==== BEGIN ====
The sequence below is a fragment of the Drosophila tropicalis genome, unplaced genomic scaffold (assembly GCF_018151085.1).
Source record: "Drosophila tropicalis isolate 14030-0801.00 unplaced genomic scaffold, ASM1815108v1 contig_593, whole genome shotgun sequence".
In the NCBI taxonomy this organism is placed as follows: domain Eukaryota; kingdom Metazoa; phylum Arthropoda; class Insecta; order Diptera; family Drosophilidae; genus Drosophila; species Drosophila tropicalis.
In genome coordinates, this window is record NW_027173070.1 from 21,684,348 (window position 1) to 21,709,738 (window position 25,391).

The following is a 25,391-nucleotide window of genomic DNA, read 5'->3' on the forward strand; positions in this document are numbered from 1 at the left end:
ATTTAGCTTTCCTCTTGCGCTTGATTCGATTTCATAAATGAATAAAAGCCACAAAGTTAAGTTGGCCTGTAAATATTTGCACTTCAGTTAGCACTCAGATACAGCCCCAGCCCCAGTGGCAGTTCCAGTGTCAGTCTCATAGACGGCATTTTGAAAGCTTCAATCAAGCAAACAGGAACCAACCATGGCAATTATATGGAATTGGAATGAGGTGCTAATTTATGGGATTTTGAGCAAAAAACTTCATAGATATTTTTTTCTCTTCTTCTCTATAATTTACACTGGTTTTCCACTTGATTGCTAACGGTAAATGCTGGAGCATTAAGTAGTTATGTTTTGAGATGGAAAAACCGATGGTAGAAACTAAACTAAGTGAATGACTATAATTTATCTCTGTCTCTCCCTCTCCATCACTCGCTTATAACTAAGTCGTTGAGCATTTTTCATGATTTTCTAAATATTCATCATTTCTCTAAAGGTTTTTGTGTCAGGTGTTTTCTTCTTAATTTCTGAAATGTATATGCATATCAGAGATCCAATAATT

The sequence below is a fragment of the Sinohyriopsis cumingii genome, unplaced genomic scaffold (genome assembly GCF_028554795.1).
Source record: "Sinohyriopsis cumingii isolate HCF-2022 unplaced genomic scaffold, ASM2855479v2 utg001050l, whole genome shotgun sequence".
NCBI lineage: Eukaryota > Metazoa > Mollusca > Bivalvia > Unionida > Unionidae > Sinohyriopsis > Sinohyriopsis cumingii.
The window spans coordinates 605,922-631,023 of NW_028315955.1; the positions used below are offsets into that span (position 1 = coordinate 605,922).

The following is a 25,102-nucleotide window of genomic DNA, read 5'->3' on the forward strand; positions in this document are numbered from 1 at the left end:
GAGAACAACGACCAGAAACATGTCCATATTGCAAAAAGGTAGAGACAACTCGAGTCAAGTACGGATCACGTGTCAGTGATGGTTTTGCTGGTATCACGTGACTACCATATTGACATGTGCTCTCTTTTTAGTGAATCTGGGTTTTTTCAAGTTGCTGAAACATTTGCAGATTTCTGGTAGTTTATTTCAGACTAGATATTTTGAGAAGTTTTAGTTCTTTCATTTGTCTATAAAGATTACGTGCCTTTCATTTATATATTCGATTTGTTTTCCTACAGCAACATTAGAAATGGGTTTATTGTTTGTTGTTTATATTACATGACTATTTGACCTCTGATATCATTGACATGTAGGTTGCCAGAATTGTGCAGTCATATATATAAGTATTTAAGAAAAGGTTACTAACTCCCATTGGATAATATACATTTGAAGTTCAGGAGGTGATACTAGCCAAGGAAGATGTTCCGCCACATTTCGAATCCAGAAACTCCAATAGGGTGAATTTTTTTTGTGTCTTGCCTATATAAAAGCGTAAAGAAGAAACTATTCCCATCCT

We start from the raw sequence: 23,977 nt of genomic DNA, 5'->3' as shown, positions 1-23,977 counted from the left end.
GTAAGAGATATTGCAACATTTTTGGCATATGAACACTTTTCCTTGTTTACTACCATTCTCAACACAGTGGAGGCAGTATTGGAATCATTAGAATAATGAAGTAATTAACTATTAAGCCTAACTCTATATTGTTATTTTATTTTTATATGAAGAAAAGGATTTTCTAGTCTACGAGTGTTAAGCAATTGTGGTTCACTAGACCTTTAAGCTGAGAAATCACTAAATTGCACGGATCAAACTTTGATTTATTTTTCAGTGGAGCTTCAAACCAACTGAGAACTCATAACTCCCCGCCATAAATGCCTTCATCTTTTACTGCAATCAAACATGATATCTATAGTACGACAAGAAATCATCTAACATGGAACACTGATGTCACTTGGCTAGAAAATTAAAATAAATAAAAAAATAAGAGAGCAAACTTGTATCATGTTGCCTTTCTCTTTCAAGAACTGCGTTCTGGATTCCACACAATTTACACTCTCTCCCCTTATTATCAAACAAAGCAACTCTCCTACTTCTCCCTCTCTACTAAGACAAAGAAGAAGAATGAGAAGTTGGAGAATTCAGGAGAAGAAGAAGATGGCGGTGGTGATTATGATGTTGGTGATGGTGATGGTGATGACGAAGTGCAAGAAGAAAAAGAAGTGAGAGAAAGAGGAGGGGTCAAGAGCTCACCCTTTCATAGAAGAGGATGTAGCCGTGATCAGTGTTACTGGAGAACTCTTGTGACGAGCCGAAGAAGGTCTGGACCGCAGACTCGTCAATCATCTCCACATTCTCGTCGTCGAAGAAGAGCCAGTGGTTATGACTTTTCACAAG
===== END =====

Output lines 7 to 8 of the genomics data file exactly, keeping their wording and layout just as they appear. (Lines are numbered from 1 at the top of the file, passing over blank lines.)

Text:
The sequence below is a fragment of the Sinohyriopsis cumingii genome, unplaced genomic scaffold (genome assembly GCF_028554795.1).
Source record: "Sinohyriopsis cumingii isolate HCF-2022 unplaced genomic scaffold, ASM2855479v2 utg001050l, whole genome shotgun sequence".